Mr. and Mrs. Ralph Izard (Alice Delancey) | John Singleton Copley | 1775
Copley was the son of Irish immigrants and, probably, was born in Boston, USA.
He begins to draw as a kid and, as a teenager, he rejects the job his parents hope from him: to work in his family tobacconist shop.
In that time, only the ones who belonged to the upper class were in touch with art. And Copley, although since he was 15 was painting portraits of the characters of his village, didn’t even had the chance to see the work of the great masters until he was almost 30, according to the version of his son, Lord Lyndhurst.
The young Copley, then, had to learn the manners of the high society to insert himself in the artistic world. He then meets the Izards, a couple from Britain, with whom he starts a good relationship. This couple invites Copley to their grand tour, this is, to travel across Europe for months, a custom of the wealthy at that time. After passing by Rome, Copley paints the portrait of the couple we see today.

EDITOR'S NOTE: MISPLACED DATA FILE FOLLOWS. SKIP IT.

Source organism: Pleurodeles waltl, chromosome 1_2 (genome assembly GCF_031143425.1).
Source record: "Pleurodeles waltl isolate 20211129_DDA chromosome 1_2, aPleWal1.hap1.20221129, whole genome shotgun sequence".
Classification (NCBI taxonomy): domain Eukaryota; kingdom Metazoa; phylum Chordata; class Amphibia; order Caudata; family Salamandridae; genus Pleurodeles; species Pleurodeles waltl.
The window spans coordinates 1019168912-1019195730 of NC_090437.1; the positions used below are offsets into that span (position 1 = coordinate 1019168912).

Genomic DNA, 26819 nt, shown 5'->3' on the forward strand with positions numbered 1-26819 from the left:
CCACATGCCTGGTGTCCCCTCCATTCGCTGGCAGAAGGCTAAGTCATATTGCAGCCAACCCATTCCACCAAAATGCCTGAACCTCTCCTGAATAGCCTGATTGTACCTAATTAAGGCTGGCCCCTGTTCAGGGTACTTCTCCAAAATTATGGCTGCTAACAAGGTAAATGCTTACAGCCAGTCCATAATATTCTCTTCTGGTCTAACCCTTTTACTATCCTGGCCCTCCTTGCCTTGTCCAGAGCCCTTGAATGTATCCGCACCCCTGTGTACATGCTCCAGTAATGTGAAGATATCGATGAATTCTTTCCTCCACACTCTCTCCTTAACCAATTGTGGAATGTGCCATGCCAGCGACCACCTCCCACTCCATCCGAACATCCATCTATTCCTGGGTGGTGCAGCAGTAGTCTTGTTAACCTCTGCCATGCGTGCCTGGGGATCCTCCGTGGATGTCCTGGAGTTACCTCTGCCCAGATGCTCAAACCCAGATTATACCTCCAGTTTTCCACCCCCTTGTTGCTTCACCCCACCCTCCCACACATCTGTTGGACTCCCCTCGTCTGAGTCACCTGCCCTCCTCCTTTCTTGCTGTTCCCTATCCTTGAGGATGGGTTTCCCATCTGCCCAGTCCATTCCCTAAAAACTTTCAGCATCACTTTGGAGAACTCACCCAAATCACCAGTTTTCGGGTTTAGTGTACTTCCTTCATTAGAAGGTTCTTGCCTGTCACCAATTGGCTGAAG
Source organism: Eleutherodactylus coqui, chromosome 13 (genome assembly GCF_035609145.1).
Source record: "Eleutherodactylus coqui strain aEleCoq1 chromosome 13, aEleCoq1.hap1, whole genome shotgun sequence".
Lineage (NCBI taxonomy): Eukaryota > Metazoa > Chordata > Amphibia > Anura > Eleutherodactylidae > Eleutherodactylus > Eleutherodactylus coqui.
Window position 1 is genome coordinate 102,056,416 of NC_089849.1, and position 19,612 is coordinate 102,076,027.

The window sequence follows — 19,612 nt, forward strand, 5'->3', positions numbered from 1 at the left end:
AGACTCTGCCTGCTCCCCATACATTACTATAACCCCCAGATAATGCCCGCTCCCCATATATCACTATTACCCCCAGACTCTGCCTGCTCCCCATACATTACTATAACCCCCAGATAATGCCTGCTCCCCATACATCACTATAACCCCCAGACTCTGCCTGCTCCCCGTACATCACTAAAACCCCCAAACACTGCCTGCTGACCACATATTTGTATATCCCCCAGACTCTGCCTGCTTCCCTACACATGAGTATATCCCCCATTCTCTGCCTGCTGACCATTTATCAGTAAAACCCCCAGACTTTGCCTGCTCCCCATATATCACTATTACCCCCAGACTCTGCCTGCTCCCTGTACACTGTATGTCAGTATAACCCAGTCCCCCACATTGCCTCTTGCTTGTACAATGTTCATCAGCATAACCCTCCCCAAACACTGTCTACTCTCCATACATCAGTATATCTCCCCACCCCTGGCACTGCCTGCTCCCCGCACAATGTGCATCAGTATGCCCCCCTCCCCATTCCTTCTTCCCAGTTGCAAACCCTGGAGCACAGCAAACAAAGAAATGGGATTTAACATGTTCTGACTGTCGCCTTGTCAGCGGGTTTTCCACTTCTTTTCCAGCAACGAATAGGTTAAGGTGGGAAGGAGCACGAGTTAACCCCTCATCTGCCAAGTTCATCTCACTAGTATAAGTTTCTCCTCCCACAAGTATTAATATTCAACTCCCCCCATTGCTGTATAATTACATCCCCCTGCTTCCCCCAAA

Here, we see the Izards sitting on a table with and odd background in where, presumably, we see the Roman Coliseum. But if we pay attention, we would notice that the whole composition has a surreal feel. The couple seems to be sited outside, because we see a column and a outdoor background, but then we ask ourselves: ¿What is it doing a curtain on the left area of the canvas? O ¿aren’t the furniture expensive enough to be place outside? The answer to these questions is little interesting but curious: in those days, the custom when doing the grand tour was to buy a lot of antiques and then, after acquiring a lot, to be painted next to them. That’s why the work we see seems to be a horrible collage of different objects: a near east vase, a column, a statue, curtains and an expensive set of table and chairs. And, also, of course, Mr. Izard holding a drawing in his hand while his wife points at something that, evidently, seems not to interest her partner.